Yesterday when my son came home from school he told me what happened that day. There is a big boy at school who has no friends. This boy has no friends because he likes to hit and push other children. He is lonely. My son played with him today. While they were playing the other children laughed at them. But then other children started to play with them. The big boy had fun. He did not push or hit any of the children. They laughed and played together. They enjoyed playing together. I asked my son, “Why did you play with the big boy?” He said, “Because Jesus loves him and I want to be like Jesus.” I was happy to hear this.
Mark 2:1-12: Jesus Heals a Paralytic
I wanted to be able to share the gospel from the Bible – simple familiar stories starting with those that have straightforward action, characters, and dialogue – stories that clearly communicate the gospel, that I could tell my neighbors right away. In Mark 2:1-12 (also found in Luke 5:17-26 and Matthew 9:1-8), Jesus forgives a paralytic his sins, and then he heals him. I live among people who believe Jesus was a miracle-performing prophet, but they do not believe he is God. They do not believe he can forgive sins. In this passage, Jesus confronts the disbelief of the religious leaders who watch him forgive and heal the paralytic. I wanted to be able to tell this story. I wanted my friends and neighbors to hear this story. I wanted them to understand that Jesus could forgive their sins and heal them.
I chose this passage primarily because it was simple and I was familiar with it. It has relatively few characters, a simple plot, and few complicated events.
I read the story first in English, and outlined it with notes, listing characters and events. I then read the story in my new language.
Pause for a second with me. This – reading the story in my new language – was nothing short of a huge victory, a breakthrough point for me. After months of slogging through new language – all these new words, phrases, sentences, and descriptions – I was finally at a point where I could actually understand a simple Bible story. I knew my calling, but now I was beginning to live it. I could take the training wheels off. My enthusiasm went through the roof when I was finally able to read a familiar story from the Bible in my new language, and actually understand most of it!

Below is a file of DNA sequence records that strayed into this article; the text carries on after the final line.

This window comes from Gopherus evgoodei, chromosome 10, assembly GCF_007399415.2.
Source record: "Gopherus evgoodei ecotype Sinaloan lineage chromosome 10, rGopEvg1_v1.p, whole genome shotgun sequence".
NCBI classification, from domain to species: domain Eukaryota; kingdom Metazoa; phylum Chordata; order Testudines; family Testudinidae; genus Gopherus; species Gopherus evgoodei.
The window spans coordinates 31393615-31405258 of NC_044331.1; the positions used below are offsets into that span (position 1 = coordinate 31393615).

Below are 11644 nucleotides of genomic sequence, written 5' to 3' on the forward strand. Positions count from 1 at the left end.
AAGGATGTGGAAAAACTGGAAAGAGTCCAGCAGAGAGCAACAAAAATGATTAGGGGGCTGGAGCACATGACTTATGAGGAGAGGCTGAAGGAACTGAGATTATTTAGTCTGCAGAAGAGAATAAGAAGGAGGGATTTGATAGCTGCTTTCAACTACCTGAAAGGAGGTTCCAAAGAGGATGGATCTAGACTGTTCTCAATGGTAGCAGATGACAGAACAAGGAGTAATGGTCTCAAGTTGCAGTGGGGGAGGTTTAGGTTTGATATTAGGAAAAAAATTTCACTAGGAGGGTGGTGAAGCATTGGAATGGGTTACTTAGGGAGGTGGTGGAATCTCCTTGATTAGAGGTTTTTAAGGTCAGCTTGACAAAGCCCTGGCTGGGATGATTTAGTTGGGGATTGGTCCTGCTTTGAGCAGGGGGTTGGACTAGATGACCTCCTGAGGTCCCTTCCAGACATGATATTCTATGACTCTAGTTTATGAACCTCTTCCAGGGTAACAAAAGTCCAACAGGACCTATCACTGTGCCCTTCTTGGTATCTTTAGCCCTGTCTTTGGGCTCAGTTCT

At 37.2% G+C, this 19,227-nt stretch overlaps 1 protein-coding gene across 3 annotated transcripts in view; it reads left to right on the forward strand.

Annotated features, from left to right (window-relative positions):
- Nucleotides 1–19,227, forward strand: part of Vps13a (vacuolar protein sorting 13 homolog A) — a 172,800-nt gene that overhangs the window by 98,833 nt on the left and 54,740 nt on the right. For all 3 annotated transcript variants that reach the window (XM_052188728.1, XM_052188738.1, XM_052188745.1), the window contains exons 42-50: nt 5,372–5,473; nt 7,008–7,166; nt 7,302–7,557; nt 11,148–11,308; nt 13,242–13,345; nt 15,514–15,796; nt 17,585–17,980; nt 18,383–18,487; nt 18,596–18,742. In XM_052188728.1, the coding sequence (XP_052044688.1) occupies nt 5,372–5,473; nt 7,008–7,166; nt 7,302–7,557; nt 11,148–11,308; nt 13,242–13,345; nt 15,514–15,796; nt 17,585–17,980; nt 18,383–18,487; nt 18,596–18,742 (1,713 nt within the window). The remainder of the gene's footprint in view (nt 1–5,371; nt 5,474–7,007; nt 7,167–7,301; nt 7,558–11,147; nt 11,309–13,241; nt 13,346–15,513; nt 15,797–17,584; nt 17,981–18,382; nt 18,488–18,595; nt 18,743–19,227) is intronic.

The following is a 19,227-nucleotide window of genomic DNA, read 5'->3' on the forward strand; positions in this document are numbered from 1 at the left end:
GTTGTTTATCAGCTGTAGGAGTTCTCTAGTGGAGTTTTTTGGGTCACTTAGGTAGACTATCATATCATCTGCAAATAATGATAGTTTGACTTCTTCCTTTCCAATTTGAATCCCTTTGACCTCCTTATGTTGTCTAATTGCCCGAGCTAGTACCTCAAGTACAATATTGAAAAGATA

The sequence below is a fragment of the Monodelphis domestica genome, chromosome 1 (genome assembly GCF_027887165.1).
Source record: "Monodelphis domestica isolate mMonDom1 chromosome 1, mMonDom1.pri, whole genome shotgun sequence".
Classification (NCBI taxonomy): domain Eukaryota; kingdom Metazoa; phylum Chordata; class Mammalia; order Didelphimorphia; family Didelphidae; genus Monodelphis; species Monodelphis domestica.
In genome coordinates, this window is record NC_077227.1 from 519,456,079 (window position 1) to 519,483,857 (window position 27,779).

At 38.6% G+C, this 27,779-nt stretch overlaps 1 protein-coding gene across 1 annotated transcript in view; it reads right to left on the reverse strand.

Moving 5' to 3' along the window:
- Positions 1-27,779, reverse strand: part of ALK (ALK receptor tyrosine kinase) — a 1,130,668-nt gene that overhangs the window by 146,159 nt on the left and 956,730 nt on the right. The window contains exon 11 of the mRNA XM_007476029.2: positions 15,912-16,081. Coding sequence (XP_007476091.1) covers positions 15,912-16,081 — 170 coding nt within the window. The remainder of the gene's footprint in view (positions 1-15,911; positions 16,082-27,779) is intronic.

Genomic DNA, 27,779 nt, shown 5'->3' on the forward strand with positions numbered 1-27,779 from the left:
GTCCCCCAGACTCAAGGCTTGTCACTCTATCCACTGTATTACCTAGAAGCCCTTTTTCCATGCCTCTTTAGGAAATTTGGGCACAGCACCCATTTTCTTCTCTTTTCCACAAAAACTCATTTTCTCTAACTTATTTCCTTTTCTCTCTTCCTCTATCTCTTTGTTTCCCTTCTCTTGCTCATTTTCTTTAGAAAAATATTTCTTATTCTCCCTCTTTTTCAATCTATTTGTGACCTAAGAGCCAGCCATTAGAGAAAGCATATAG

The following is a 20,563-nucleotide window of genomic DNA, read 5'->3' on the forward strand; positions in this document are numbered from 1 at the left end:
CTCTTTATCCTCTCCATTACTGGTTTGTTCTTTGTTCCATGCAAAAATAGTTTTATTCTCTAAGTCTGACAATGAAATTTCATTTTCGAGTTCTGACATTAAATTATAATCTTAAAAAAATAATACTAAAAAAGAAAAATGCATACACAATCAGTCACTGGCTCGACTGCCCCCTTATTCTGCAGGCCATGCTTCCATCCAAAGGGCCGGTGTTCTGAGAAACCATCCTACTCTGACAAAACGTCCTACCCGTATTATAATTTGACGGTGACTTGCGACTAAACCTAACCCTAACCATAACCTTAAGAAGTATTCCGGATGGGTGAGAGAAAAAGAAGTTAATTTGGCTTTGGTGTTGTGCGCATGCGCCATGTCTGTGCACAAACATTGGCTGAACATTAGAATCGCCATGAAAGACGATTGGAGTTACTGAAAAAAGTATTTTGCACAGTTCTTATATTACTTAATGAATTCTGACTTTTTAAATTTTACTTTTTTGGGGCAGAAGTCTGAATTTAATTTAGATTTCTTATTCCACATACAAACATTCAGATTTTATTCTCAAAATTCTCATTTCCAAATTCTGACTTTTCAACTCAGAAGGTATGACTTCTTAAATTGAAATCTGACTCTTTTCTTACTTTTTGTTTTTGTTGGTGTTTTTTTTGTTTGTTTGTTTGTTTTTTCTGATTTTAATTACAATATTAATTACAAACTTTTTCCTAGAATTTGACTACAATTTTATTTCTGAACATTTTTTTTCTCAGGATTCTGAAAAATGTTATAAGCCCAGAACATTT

Just as I had done in English, though much more simply, I took notes, made an outline, and listed characters and events. My goal was to be able to re-tell the story in my own words to my language partner.
I kept the story simple as I told it. For example, instead of saying, “And Jesus, knowing their thoughts, said...” I worked on, “Jesus knew their thoughts. Jesus said...” This helped me learn new words and grammar, but it also allowed me to use simple grammar and vocabulary which I already knew, yet still tell the story in a meaningful and clear way.
The characters in the story were: Jesus, the Pharisees, other people in the house, friends of the paralytic, and the paralyzed man. The story breaks down into events which are active, and parenthetically reported, which illustrate a significant verb distinction in my new language:
Jesus was teaching – the people came – (the Pharisees and people were sitting) – (the power of God was present) – men came with a paralytic – they tried to enter the house – (they could not enter because it was crowded) – they went to the roof, dug a hole, and lowered their friend – Jesus said, “Your sins are forgiven” – the Pharisees thought, “No one can do this except God alone!” – Jesus knew their thoughts... Jesus said, “Which is easier to say – your sins are forgiven or get up?” – So, he said to the paralytic, “Get up...” – immediately, he stood, took his bed, and went home praising God – everyone was amazed and praised God.
This was one of many ways this story could be re-told. I presented this aloud to my language partner, using these notes as an outline to help me tell the story. My partner helped me say it better. I had him tell it back to me, and then recorded his voice so I could re-listen to the story in simple beautiful form. In this way, I worked with my language partner on this story, and other stories. I wanted to be able to tell these stories to my neighbors.